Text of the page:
April 25, 2022
If forced to use only one turkey call, I wouldn’t hesitate with my choice: It’s the pot-style call, hands down. Widely referred to as a “slate” call (slate was once the most common material for the playing surface), pot calls are perhaps the most versatile turkey calls out there.
In the hands of even a moderately skilled caller, pot calls can mimic virtually every turkey sound going, and do so well.
Even better, they’re among the simplest calls to run; give me 20 minutes with most newbies, and I can have them making realistic clucks, purrs and yelps on a pot call.
However, like any instrument, there are tips for running and maintaining a pot call. Follow the steps below to become a pot-call master during turkey season.
PREP THE SURFACE
Virtually every pot call comes out of the box with a sound board too slick to play. Prep the call by working the surface with a small piece of light sandpaper (100-grit or finer). Sand lightly across the surface in one direction only. This will create slight ridges in the material that will grab the tip of your striker, creating the friction that results in turkey noises. Don’t sand heavily, just enough to rough up the surface.
Pot calls come in a variety of surfaces (slate, glass, ceramic, aluminum, etc.), and each material might require its own type of sandpaper. I usually buy a variety pack that includes different grits so that I can experiment and find the proper grit for a particular call.
SAND THE STRIKER
Like the pot call surface, the tips of most strikers are often too slick to make good turkey music. Use sandpaper to rough up just the tips of your strikers. Sometimes, I’ll sand hard enough to slightly alter the shape of the striker tip, but only if I feel I’m not getting the right sounds when I run the striker against the pot.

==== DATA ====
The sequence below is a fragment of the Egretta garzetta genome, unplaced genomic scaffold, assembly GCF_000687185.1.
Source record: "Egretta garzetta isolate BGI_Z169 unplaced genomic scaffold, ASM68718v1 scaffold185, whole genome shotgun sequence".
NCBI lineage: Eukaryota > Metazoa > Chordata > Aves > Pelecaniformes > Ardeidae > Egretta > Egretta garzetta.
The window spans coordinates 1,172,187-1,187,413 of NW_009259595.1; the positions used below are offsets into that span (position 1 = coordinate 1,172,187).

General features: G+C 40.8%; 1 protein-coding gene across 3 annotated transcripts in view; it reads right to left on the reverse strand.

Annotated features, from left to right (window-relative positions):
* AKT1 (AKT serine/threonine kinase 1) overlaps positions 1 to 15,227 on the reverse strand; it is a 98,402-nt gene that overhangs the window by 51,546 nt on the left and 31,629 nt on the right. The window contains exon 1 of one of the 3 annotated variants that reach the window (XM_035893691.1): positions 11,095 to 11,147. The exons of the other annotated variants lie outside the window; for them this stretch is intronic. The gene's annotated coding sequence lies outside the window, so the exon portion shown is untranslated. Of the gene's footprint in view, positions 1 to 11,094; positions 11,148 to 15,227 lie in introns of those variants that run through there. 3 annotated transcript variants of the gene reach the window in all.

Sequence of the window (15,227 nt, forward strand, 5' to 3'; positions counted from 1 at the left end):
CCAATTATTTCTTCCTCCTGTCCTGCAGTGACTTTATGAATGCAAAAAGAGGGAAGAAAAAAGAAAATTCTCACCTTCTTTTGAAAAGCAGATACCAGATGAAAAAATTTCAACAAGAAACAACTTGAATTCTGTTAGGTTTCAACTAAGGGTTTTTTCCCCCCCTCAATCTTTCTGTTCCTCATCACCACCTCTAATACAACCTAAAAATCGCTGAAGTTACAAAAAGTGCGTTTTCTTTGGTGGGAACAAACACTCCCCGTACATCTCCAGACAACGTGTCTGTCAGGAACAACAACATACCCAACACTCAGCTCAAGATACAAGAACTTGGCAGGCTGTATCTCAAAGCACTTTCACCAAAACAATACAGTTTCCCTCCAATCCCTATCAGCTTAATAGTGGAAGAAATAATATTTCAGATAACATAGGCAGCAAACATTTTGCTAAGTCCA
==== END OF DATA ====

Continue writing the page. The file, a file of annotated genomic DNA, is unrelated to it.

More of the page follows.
Strikers also come in a variety of materials (wood, plastic, carbon, etc.) that require different amounts of work and/or sandpaper type for best results. Again, experiment until you find the right one.
HOLD IT UP
The most tempting way to hold a pot call is flat against the palm of your hand. However, doing so only deadens the sound the call will make. In fact, if you flip over most pot calls and look on the bottom, you’ll typically see a series of holes drilled in the pot itself.
These are designed to let sound escape from the bottom of the call as you scratch the striker against the surface. Holding the call flat against your palm closes these holes and wrecks the acoustics.
Instead, hold the call up with your index finger and thumb around the frame. This allows sounds to come from the top and bottom of the call, resulting in much more realistic—and louder—notes.
SCRATCH A DIME
Although a standard pot call is typically about 4 inches across, you’ll only work a section of the surface not much bigger than a dime at any one time. Resting the edge of your striker hand lightly against the rim of the call, make a single stroke toward your chest with the tip of the striker. This single note is a “cluck.”
To make a yelp, repeat the cluck motion several times. Create a purr by dragging the tip of the striker along the surface. Cutting is achieved with the exact same action as a yelp, except you press the striker harder against the surface and speed up its motion. Practice these three basic calls until you’re comfortable, and you’ll be able to call in most gobblers.
Note: Most pot calls seem to have a “sweet spot” where the notes you produce either sound better or are simply easier to make (or both) than at other spots on the call. Turn the pot call in your hand and use the striker in different areas until you find that one dime-sized spot where it sounds best.
Once I find the sweet spot, I like to make a pen mark or other indicator on the edge of the pot (not the playing surface) so I can find it quickly and easily when I’m calling to a turkey.
SWITCH THE STRIKER
One reason pot calls are so versatile is that using a striker of a different wood or material can produce different tones from the same call. I like to have a striker with a hardwood dowel, one with a softwood dowel and at least one synthetic (carbon, metal, etc.). Often when a gobbler has shut up on me, I’ve been able to fire him up again simply by switching to a different striker.
KEEP IT CONDITIONED
Run a pot call long enough and you’ll inevitably hear the sound deaden or change, or you’ll have difficulty playing a good note on your sweet spot. This is almost always because the striker tip or the call surface has become slick or taken on some moisture. Keep a small piece of sandpaper and/or a Scotch-Brite pad in your vest and use it to lightly touch up your call surface and striker tip, and you’ll be back in business. I glue a Scotch-Brite pad to the back of a piece of sandpaper. When dry, I cut into smaller pieces, which I store in a baggie in my vest.